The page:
The European Court of Human Rights (ECHR) has ruled that Greece violated the human rights of two immigrants, one of them a minor and the other a woman, in two separate rulings issued on Thursday.
The ECHR ruled against Greece in the case of Albanian national Albano Barjamaj who was arrested in April 2011 for entering the country illegally and not possessing a valid residence permit.
Barjamaj, a minor at the time, was remanded in custody for three days pending a decision on his deportation. The plaintiff complained that he was never notified of the decision to place him in detention and was only notified of the second decision three days after it had been taken, depriving him of the possibility of challenging its lawfulness.
The court found that Greece had violated the plaintiff’s right to freedom and security and obliged the country to pay a compensation of 2,000 euros for non-material damage.
In the case of Georgian national Ketevan Chkhartishvili, the court held that Greece had violated Article 3 of the European Convention on Human Rights that prohibits “inhuman or degrading treatment or punishment” and ordered the Greek government to pay 8,000 euros for material and non-material damage.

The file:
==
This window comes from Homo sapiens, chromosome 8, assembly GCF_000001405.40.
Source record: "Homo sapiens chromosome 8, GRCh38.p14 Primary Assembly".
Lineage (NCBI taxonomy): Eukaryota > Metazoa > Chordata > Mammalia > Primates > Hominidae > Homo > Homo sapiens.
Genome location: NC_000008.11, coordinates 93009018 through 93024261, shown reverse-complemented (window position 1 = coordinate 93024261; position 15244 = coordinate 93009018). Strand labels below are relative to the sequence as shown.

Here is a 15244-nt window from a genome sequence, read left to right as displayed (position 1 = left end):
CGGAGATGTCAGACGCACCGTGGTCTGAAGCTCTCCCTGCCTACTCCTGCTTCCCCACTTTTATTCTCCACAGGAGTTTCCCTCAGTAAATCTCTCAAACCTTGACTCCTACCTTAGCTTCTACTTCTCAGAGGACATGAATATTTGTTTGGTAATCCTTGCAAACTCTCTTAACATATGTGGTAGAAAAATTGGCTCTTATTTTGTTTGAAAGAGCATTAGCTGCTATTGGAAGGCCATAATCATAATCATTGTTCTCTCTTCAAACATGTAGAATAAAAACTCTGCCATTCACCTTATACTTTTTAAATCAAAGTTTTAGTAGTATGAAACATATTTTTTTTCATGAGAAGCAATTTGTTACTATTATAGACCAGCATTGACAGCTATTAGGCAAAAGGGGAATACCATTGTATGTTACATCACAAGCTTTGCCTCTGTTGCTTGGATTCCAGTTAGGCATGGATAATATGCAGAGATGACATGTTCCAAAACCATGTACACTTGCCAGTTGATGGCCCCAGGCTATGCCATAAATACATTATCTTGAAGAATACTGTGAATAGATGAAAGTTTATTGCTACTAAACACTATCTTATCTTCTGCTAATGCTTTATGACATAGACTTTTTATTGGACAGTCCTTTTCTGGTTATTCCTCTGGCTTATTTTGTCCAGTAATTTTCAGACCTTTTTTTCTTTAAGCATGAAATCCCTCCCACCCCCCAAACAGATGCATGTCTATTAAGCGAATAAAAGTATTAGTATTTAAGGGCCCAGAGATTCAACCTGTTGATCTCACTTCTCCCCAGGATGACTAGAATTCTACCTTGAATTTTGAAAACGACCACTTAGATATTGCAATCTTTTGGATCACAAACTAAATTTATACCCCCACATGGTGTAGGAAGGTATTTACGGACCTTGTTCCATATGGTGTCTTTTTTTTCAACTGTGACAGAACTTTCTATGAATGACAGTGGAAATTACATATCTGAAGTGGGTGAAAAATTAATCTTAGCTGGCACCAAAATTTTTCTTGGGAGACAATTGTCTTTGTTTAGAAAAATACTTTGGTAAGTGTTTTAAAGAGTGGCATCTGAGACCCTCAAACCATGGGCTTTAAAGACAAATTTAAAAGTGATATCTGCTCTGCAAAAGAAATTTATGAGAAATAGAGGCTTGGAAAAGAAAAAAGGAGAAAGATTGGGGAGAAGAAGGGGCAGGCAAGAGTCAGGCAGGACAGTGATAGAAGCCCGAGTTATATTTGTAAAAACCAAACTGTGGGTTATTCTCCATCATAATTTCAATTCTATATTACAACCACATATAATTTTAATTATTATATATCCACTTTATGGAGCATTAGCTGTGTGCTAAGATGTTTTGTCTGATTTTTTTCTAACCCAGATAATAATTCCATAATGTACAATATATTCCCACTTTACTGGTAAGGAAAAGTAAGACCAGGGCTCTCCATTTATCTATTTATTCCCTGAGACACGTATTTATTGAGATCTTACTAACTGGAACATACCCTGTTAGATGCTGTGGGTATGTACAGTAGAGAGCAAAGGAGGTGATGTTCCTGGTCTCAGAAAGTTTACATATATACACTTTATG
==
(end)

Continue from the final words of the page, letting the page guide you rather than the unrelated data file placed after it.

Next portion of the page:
After entering Greece with a three-month residence permit, Chkhartishvili was remanded in custody pending a decision on her deportation. The plaintiff repeatedly challenged her detention and applied to have the decision to expel her overturned, but Greek courts rejected her requests. She was finally released in April 2010 and given ten days to leave the country.
The court found that the conditions of Chkhartishvili’s detention were in breach of European law.